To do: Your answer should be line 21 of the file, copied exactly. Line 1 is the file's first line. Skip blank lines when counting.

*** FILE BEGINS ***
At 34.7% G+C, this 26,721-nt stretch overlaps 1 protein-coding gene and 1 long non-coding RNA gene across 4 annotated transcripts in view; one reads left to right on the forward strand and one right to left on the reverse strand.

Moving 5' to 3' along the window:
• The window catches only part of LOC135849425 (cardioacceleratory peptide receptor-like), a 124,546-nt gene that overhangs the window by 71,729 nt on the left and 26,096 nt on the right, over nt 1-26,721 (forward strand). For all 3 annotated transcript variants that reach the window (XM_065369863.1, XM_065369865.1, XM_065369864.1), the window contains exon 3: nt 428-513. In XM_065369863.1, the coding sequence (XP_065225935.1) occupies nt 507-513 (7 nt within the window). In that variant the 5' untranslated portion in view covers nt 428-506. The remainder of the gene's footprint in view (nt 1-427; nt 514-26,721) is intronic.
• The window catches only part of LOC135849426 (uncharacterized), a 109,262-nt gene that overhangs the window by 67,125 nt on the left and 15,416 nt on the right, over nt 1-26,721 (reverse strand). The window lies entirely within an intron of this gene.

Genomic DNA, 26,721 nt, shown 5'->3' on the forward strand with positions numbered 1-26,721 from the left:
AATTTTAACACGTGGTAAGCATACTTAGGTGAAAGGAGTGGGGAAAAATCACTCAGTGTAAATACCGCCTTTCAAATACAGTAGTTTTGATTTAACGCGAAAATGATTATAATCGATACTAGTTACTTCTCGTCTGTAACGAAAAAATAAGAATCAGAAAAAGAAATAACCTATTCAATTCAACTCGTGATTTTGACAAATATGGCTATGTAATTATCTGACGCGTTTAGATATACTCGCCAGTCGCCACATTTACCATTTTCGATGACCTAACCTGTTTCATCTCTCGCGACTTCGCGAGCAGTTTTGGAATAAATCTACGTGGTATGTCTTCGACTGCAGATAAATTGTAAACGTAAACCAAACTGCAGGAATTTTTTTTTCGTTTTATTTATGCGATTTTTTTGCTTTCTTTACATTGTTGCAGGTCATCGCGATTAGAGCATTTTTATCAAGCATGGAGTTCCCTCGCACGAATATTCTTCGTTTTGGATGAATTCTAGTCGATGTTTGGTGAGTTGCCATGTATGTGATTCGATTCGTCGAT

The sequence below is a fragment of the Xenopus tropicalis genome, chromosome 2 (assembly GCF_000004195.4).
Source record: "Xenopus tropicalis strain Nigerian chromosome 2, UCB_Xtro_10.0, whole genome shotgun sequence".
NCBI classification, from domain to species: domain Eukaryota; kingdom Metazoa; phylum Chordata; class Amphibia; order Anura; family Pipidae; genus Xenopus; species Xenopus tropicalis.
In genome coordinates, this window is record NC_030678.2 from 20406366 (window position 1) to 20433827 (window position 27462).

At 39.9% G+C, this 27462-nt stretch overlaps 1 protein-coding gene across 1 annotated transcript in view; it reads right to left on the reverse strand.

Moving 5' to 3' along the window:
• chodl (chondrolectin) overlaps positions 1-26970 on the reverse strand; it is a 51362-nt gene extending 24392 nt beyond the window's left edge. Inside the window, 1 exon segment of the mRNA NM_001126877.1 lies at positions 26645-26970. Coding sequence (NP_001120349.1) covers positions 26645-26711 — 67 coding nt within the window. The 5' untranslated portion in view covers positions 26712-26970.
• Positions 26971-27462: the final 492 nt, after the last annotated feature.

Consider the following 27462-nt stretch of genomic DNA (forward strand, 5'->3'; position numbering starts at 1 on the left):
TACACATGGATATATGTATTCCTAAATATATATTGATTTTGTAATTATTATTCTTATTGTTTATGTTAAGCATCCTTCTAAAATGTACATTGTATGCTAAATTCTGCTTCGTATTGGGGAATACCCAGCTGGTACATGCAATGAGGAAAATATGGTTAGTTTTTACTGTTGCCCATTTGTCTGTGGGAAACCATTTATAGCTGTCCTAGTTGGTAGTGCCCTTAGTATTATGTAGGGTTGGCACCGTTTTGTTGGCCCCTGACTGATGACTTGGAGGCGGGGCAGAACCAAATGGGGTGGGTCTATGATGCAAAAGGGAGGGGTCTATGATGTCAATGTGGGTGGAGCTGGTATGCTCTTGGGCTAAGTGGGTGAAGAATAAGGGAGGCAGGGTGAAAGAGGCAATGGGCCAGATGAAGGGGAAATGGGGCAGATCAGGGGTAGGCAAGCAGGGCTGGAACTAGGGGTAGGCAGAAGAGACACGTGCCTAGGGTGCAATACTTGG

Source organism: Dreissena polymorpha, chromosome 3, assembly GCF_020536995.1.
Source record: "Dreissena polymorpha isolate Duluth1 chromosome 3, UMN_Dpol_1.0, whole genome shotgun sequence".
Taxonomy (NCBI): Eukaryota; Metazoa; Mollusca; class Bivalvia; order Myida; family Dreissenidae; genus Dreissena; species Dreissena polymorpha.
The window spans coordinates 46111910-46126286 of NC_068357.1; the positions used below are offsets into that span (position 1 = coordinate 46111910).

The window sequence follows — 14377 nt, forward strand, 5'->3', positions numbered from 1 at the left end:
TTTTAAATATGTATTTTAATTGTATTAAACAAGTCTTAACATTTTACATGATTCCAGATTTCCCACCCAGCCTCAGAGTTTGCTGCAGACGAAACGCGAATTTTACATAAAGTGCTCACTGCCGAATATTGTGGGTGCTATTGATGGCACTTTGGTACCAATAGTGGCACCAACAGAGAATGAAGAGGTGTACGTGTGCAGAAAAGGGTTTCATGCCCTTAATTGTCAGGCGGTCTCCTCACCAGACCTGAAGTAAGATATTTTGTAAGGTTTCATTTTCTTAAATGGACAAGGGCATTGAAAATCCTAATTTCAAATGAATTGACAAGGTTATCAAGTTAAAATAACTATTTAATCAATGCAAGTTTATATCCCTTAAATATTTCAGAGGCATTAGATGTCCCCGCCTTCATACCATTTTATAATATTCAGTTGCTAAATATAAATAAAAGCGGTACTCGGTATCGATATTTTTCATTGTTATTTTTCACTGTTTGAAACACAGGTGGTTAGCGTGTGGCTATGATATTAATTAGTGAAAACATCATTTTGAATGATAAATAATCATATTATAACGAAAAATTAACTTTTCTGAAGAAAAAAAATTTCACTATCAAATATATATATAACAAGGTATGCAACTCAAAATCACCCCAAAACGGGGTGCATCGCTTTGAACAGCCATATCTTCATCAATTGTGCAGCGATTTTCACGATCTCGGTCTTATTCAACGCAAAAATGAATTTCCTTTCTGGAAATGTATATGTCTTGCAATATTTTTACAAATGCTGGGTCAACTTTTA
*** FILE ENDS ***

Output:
The window sequence follows — 14377 nt, forward strand, 5'->3', positions numbered from 1 at the left end: